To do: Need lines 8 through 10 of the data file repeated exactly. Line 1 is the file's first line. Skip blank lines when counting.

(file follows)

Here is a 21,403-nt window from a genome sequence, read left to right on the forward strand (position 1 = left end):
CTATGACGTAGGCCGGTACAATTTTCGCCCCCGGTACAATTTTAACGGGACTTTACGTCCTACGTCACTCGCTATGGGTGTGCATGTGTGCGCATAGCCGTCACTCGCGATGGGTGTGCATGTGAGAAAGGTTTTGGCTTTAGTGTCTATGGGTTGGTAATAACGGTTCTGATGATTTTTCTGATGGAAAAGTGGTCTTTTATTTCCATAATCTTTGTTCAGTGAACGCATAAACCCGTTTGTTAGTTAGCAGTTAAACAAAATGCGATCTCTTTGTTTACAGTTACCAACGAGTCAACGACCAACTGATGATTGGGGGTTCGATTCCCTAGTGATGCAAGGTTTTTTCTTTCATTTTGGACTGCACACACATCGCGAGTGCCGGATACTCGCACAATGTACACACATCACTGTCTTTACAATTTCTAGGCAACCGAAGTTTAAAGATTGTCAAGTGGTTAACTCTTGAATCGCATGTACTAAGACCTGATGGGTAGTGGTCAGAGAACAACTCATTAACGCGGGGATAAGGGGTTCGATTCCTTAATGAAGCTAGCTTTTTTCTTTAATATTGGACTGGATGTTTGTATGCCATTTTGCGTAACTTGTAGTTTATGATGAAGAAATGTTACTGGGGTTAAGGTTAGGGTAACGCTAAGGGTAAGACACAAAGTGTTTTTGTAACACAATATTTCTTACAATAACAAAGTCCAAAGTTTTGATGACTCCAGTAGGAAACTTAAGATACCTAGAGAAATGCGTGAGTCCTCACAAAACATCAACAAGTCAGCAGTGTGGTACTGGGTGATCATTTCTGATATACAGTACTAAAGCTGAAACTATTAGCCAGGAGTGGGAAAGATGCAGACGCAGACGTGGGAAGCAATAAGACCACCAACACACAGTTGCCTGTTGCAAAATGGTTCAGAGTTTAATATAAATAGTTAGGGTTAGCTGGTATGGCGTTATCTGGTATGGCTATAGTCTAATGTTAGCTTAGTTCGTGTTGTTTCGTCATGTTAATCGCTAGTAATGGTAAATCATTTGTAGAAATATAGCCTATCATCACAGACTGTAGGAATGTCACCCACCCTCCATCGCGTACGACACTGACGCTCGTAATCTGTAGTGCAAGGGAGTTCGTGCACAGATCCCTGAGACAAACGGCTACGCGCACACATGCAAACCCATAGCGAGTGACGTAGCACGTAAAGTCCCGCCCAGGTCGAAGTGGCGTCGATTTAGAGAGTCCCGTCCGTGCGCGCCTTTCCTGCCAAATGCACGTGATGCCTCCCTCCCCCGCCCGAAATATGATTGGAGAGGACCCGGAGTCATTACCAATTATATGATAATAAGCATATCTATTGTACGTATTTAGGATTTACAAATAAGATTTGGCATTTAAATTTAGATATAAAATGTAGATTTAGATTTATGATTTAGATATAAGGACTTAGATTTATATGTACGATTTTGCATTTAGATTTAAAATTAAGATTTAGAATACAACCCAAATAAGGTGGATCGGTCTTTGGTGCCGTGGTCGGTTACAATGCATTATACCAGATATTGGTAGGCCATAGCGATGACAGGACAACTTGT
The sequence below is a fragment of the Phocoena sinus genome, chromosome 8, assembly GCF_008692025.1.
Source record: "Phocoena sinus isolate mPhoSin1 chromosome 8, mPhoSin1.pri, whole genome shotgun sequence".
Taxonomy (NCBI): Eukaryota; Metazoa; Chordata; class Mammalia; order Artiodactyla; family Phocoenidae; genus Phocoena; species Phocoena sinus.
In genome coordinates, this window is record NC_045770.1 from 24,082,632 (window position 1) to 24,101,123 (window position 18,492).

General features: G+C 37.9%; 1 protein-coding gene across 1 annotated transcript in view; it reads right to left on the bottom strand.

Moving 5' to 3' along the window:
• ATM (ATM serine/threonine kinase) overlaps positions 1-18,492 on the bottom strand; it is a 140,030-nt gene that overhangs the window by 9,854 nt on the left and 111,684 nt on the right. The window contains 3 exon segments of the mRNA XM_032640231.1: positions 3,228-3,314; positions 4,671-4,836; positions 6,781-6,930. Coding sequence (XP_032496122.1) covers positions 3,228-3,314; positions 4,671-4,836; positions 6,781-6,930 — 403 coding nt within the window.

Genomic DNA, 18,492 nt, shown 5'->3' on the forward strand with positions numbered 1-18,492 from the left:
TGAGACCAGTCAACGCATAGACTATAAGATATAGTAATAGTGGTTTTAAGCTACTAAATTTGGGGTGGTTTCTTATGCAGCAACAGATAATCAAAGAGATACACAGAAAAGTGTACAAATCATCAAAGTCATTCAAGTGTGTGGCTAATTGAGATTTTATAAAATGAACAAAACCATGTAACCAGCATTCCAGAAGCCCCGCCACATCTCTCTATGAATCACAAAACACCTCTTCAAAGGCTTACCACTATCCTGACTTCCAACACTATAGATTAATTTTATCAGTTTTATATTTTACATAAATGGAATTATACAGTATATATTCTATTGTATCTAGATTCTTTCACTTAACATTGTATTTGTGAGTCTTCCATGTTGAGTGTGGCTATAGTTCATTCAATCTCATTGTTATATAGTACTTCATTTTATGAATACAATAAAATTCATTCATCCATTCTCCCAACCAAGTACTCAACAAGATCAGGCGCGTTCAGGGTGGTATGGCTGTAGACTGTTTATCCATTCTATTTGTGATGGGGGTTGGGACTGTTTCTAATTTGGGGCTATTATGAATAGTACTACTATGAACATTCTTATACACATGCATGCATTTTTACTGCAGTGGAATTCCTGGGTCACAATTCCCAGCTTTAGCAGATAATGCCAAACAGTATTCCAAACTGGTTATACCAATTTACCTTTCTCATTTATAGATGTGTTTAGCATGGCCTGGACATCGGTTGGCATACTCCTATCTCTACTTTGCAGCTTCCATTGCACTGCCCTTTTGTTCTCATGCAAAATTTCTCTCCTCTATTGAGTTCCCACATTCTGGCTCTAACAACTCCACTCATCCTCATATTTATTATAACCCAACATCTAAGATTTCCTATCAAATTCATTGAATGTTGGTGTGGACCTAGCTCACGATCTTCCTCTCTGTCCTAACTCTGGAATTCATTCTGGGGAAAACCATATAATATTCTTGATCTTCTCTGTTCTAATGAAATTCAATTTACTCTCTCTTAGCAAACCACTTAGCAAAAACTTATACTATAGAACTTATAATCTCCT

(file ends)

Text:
Moving 5' to 3' along the window:
• ATM (ATM serine/threonine kinase) overlaps positions 1-18,492 on the bottom strand; it is a 140,030-nt gene that overhangs the window by 9,854 nt on the left and 111,684 nt on the right. The window contains 3 exon segments of the mRNA XM_032640231.1: positions 3,228-3,314; positions 4,671-4,836; positions 6,781-6,930. Coding sequence (XP_032496122.1) covers positions 3,228-3,314; positions 4,671-4,836; positions 6,781-6,930 — 403 coding nt within the window.

Genomic DNA, 18,492 nt, shown 5'->3' on the forward strand with positions numbered 1-18,492 from the left: